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Alternate formats for two players is a document released by Upper Deck Entertainment that officially sanctions the use of additional formats of play in the Avatar: The Last Airbender Trading Card Game. This is notable because, as opposed to these formats having been created for casual play by fans of the franchise, they were constructed with a specific set of rules by the producers of the cards. There are three alternate formats, each of which has a divergent set of guidelines from those in the official rules. The changes found in Rip 'Em and Flip 'Em and in Arcade Encounter take a noticeably extreme turn from those rules, while Sealed Deck remains comparatively more traditional.

Rip 'Em and Flip 'Em[]

Rim 'Em and Flip 'Em, also called simply Rip N' Flip, has each player open a few packs of trading cards and extract the Chamber Cards; after this the cards are shuffled and the game begins simply by flipping the cards onto the play mat, no opening attack specifications required. Furthermore, per other forms of casual play, traits are ignored in Rip 'N Flip. The amount of cards per deck is unlimited, but it is suggested in the document that at least four packs be used. Based on how many cards are in the Master of Elements Starter Packs and how this high number of cards would deter from the fast-paced nature of this format, the packs spoken of are booster packs of just ten cards each.

Arcade Encounter[]

Arcade Encounter allows for more abstract and free-flowing game where the players themselves can decide how they will use the Chambers they pick. Firstly, all the Chamber Cards contained in the packs one opens are used in Arcade Encounter, not just one. The players deliberate together before the game begins about how the Chambers will be used, as in this format, Chambers are not bound by the rules of traditional play. When an opponent in the match scores a point, the defeated player must remove the top Chamber Card from his or her playing mat. Once a person has lost all of his or her Chambers, that person loses. Five booster packs are recommended for this incarnation of the game. Like in Rip N' Flip, trait requirements are not to be bothered with. Finally, aside from the new Chamber Card mechanics, all other rules not mentioned here are the same as they are in Rip 'Em and Flip 'Em.

Sealed Deck[]

The Sealed Deck format is, unlike its counterparts, supposed to increase the length of a match instead of make it fast-paced and relatively short. Furthermore, all the rules of formal play must be followed in this version. For Sealed Deck, both players are to purchase a predetermined number of packs, preferably eight to ten, and select one Chamber and forty cards to be used in their decks. As per formal rules, the cards chosen must have appropriate trait symbols corresponding to the Chamber, and no four copies of the same card may be played in one game with the constructed deck. The only rule from the official rulebook that is betrayed is that of the amount of cards – in Sealed Deck there are forty, but in formal rules there must be at least sixty. The challenge of Sealed Deck is discovering whether or not a player is capable of using a deck that he or she constructs just moments before beginning the game and making this deck formidable enough to defeat an opponent who has agreed to the same unique conditions.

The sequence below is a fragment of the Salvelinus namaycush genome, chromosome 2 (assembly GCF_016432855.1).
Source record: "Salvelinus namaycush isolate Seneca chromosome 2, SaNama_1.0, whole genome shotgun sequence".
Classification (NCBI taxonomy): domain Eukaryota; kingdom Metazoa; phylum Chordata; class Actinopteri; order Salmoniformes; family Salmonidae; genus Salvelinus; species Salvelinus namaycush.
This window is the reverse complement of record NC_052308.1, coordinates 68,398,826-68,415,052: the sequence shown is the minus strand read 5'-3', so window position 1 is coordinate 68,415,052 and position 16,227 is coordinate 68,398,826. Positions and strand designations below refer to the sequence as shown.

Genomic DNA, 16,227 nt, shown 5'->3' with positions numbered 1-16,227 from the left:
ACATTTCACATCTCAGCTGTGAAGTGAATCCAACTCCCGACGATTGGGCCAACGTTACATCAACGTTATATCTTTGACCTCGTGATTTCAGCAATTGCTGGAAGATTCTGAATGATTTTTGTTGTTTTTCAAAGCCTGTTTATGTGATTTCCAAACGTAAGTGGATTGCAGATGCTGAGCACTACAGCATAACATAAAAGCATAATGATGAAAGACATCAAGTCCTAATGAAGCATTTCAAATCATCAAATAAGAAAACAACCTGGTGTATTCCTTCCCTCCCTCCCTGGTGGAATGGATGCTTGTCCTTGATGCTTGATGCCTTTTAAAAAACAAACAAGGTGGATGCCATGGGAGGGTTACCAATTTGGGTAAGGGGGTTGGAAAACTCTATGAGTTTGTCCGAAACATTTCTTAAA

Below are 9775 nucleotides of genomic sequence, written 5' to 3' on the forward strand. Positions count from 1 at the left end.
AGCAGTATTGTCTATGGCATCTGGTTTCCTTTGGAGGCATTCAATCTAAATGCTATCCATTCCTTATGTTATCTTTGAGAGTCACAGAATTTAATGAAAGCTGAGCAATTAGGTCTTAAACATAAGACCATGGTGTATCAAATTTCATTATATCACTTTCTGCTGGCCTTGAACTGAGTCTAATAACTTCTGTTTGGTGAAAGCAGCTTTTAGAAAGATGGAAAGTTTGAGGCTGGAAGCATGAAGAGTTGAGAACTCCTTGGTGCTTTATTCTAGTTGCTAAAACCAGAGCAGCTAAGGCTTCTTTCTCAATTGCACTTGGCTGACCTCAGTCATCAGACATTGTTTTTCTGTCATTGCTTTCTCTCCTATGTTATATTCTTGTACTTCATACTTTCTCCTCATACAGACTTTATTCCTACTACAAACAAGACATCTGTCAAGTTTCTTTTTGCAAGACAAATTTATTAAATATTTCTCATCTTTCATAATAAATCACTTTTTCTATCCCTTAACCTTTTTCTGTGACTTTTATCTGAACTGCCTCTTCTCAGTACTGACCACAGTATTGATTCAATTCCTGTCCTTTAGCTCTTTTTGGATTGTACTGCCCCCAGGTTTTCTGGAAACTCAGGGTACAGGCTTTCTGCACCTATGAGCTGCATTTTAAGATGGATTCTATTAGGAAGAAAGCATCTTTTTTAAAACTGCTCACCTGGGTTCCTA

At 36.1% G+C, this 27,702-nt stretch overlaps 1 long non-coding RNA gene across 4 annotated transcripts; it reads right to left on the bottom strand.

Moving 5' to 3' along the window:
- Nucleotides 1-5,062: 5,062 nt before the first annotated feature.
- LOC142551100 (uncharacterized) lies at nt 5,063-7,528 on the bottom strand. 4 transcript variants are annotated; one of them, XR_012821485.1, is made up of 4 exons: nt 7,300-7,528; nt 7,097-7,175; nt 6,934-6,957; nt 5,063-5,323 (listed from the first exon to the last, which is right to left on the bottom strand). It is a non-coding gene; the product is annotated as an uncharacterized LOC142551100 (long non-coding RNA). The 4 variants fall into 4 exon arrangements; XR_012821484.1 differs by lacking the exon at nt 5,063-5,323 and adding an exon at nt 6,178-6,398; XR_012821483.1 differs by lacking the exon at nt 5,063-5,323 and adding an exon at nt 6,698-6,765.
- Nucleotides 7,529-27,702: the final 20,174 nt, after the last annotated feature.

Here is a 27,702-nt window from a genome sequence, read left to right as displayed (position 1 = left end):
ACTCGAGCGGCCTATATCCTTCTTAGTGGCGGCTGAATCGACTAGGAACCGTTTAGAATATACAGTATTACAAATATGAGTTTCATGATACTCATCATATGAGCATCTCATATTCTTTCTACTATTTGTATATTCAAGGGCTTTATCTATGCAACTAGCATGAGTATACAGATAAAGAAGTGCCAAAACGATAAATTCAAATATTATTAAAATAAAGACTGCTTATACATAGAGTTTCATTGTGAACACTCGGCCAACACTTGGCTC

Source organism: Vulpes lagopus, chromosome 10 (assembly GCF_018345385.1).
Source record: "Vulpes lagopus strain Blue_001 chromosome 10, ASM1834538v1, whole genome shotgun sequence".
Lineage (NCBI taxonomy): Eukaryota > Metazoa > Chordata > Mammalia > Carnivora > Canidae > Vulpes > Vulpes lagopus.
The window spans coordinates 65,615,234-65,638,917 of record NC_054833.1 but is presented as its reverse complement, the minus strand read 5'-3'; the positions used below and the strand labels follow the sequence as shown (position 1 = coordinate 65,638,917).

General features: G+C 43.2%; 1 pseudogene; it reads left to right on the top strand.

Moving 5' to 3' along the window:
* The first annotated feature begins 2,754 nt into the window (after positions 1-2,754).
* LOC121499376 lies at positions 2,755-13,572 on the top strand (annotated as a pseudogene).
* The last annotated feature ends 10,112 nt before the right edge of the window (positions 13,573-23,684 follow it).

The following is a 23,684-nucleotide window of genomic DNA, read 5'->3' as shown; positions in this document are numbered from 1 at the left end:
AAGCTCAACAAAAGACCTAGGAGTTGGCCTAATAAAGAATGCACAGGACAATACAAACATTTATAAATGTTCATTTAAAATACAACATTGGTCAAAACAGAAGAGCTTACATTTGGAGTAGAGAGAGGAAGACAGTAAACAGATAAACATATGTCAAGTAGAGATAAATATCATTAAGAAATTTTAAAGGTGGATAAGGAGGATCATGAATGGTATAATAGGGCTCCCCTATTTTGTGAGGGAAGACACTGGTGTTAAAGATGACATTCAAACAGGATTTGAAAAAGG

• In the official document, each set of guidelines makes heavy notice of the fact that to play any of these formats, one should buy new, unopened booster packs of the trading cards, especially in Sealed Deck where doing so is a requirement. For example, if anyone wanted to play a game of Sealed Deck, both players would need to purchase at least eight and up to ten booster packs to truly participate in the test of skill, that being to play without being in-touch with all of the new cards beforehand. Any further games would also require a person to buy the same number of booster packs over and over again.

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